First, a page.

Reconstruction of three-dimensional images of the pelvis may facilitate the surgical procedure, particularly when a proximal vaginal pouch (eg, in the transverse septum) is present or when duplication anomalies of the vaginal tract are present.

Other Tests

A karyotype is frequently obtained in the evaluation of complex anomalies. Patients with the most common presentation of vaginal atresia associated with MRKH syndrome typically have a normal 46,XX karyotype.

When perineal examination findings indicate ambiguous genitalia that may be the result of androgen insensitivity syndrome (also called testicular feminization), karyotype analysis is essential. Ambiguous genitalia is not always observed in patients with androgen insensitivity. However, primary amenorrhea and the absence of a vagina are the rule. In some cases, a small blind vaginal pouch is present.

In patients with androgen insensitivity syndrome, physical examination may reveal a shallow vaginal pouch, and rectal examination may reveal the absence of a palpable cervix.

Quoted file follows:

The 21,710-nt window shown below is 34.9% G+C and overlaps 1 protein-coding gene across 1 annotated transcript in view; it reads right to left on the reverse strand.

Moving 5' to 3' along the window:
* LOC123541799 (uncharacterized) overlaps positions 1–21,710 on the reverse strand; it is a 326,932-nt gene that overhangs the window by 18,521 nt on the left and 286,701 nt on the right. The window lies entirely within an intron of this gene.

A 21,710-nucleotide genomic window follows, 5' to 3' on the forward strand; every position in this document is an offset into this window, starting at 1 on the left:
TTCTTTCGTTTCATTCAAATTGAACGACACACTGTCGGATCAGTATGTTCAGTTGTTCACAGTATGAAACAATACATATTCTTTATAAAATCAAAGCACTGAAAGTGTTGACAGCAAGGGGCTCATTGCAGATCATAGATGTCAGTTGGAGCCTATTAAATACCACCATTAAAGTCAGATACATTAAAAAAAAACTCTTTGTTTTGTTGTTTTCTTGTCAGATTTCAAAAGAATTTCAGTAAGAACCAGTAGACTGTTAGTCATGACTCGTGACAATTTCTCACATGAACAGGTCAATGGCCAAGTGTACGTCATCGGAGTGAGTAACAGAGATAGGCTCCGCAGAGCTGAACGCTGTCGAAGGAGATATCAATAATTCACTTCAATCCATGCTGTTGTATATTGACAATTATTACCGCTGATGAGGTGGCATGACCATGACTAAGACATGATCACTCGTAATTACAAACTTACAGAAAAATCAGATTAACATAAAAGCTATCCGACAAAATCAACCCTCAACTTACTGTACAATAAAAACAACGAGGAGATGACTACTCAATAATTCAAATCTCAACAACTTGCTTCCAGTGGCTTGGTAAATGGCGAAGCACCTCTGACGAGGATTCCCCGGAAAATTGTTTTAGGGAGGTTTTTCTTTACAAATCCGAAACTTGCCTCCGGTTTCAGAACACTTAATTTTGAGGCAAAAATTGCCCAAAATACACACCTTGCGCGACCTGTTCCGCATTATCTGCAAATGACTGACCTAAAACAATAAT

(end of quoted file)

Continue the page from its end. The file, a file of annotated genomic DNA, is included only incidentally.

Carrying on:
A 46,XY karyotype is a corroborative finding and should prompt an endocrine evaluation. Resection of the gonads should be performed in these patients because of their risk of malignant transformation. Treatment options of neovagina creation should be discussed with the patient and the parents.

Androgen insensitivity syndrome is occasionally identified in young patients in the operating room who are undergoing inguinal hernia repair. Inguinal hernias are also common in patients with MRKH syndrome, with ovarian tissue found within the hernia sac rather than testicular tissue, as the müllerian bulbs remain laterally placed in many patients.


Invasive procedures are usually unnecessary and should be avoided unless diagnostic radiographic results are inconclusive.

Laparoscopy may be necessary to evaluate the uterus and adnexal structures if they are not clearly identified on US or MRI.

Patients with a solitary kidney, who are at risk for vesicoureteral reflux, should undergo voiding cystourethrography (VCUG) to determine the need for antibiotic prophylaxis.



Approach Considerations

Treatment options for vaginal agenesis include creation of a neovagina. Nonsurgical creation using Frank dilators is the best first-line approach. Patients use the dilators, increasing in length and diameter, with spandex underwear as they sit on a stationary racing bicycle seat for 30-120 min/day. This process uses pressure to create the vagina. Care must be taken to avoid dilating the urethra.

If this treatment option fails, surgical intervention should be considered.